Game Review: Fireworks (PS Vita)

Fireworks PS Vita

Fireworks is an augmented reality (AR) game available for download from the PlayStation Store for the PS Vita. Fireworks is the Vita’s augmented reality equivalent of the PS2’s Fantavision.

The game provides you with three game modes including: tabletop, infinite and challenges. The tabletop mode is a fireworks display that takes place in anywhere from one to three gardens outside their houses depending upon the number of AR cards being used simultaneously as you can increase the difficulty by placing an additional two AR cards for an increased challenge and bigger scores. The infinite mode does away with the requirement of AR cards along with the houses and gardens to provide a game mode that includes additional rules in which you will receive warnings not to detonate a particular colour of firework and the appearances of bonus rockets which are provided for a continually exceptional performance, which in turn provides you with an opportunity to significantly enhance your score. The challenges mode is the second mode to do away with the requirement of AR cards and provides three sets of challenges including: starburst, nebula and asterism. There are a total of ten challenges within each of the three sets amounting to an impressive thirty challenges overall. The premise of each of the challenge stages is to achieve a bronze, silver or gold star that will unlock the next challenge. The game can be paused at anytime and with a single tap of the eye icon on the bottom right of the pause menu, you can enter spectator mode.

Spectator mode is available in all three game modes, but it achieves its full potential in the tabletop mode as the AR cards allow you to pan the camera around the fireworks display from any angle. There is a tutorial available from the options menu that covers such important topics in regards to you understanding how to play the game including: fireworks, chains, power-ups, bonus rockets, tabletop, medals and challenges. You start each of the three game modes with three lives, but if you are too late with your tapping of the touch screen reticules, then you will lose one of your lives until you have no lives left, resulting in the end of the game. There are five power-ups available including: bomb, slowdown, shield, extra life and auto pilot. There are a total of 152 unlockable fireworks to view, which you can select from the main menu by tapping the padlock icon on the touch screen, which informs you of the various tasks attached to them that are required to be completed in order to unlock that particular firework. When you have selected a particular unlocked firework; that firework will be displayed in the background during the menus as a demonstration.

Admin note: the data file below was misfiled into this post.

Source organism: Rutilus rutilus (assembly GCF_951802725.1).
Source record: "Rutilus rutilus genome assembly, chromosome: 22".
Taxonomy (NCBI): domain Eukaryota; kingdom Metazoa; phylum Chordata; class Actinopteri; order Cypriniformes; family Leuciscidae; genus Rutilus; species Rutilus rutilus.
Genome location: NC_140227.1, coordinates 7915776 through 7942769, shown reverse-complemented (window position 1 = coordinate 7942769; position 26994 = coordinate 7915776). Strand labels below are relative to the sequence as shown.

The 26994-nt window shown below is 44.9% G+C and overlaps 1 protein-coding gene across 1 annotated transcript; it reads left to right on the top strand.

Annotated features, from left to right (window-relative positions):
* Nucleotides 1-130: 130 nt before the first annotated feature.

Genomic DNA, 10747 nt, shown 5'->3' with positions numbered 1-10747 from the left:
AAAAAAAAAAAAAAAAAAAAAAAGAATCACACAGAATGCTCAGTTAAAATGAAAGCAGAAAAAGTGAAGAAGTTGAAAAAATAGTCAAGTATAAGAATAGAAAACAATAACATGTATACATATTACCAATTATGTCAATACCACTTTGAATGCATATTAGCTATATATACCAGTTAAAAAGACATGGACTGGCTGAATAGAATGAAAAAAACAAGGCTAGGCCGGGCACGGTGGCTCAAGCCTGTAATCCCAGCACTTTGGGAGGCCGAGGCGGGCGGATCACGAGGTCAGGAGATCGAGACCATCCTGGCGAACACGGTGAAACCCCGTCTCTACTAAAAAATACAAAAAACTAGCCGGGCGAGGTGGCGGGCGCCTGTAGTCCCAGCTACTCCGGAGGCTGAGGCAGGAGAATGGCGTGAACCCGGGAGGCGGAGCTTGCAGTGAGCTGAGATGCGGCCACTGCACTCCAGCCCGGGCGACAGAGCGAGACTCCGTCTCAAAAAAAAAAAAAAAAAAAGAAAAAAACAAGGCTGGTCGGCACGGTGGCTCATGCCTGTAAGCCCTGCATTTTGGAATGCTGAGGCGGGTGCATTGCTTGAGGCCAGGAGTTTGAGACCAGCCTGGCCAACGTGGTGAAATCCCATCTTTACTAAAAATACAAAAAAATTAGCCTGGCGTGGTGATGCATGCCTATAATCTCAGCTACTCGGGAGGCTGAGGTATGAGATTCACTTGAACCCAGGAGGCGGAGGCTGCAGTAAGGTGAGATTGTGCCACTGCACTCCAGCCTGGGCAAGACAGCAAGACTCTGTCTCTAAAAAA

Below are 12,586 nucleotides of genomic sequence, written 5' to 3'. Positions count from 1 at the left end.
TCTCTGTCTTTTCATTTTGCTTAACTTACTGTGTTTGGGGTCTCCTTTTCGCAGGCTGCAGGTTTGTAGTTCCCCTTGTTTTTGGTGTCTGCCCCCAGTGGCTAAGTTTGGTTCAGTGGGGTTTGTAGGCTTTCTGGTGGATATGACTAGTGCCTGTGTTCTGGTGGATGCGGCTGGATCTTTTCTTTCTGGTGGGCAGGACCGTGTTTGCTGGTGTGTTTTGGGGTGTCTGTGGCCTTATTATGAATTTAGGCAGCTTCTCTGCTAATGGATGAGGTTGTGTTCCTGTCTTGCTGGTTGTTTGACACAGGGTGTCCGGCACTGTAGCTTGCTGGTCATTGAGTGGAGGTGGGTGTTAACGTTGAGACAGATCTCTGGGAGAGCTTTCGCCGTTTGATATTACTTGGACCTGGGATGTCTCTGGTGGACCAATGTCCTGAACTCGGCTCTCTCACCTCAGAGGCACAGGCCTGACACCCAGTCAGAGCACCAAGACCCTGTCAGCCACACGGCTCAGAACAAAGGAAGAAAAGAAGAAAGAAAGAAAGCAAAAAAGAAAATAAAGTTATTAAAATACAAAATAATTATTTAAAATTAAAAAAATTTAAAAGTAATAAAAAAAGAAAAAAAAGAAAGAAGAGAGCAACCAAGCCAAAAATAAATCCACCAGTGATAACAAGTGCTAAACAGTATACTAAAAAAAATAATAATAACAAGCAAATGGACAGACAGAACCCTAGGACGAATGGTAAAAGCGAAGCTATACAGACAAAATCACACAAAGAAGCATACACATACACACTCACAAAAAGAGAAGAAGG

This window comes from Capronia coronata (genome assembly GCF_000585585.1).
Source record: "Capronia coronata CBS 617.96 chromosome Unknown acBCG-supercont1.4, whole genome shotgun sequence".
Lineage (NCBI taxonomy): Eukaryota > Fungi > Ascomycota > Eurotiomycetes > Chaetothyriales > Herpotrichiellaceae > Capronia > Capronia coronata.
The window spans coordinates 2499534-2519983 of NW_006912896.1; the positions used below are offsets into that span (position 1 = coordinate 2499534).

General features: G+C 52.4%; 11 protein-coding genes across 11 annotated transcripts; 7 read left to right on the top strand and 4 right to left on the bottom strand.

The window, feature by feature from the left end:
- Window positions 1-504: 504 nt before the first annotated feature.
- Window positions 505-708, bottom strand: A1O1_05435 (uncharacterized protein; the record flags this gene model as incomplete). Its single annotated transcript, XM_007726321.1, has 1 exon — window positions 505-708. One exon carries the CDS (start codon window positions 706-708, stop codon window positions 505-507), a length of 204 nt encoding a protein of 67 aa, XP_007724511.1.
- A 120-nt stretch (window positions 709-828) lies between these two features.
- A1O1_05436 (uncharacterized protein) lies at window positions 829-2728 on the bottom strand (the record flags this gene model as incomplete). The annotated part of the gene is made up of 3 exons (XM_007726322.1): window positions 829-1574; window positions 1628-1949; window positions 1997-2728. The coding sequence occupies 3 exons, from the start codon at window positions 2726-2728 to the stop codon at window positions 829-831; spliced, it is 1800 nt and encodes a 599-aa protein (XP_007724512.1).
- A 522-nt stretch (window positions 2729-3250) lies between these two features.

The controls are simplistic and are focused around the touch screen with a simple tap of the touch screen required within a circular reticule whenever the fireworks reach their peak in order to detonate them to produce the best fireworks display with the brightest and loudest explosions. The Vita’s motion sensor functionality is used to move the positioning of the camera angle, so you can view the fireworks display from any angle and as close or as far away as you wish to do so in the tabletop mode.

Fireworks requires only one AR card to be positioned directly underneath the Vita, although two additional AR cards can be simultaneously positioned underneath the Vita to control the fireworks display from three houses, rather than one. The AR cards can be located anywhere you want them to be enabling you to position the location of the fireworks display outside in your front garden or in your living room with the only restrictions being that the AR cards have to be placed on a flat surface and they have to be used in a well lit environment. I found the syncing process of the AR cards to be on par with my experience of Table Ice Hockey as the AR cards synced rather quickly and created the objects they were meant to and I did not find the light to be as much of a factor as some of the other AR games. Cards 1, 2 and 3 are used to create individual houses that in turn each have their own fireworks display.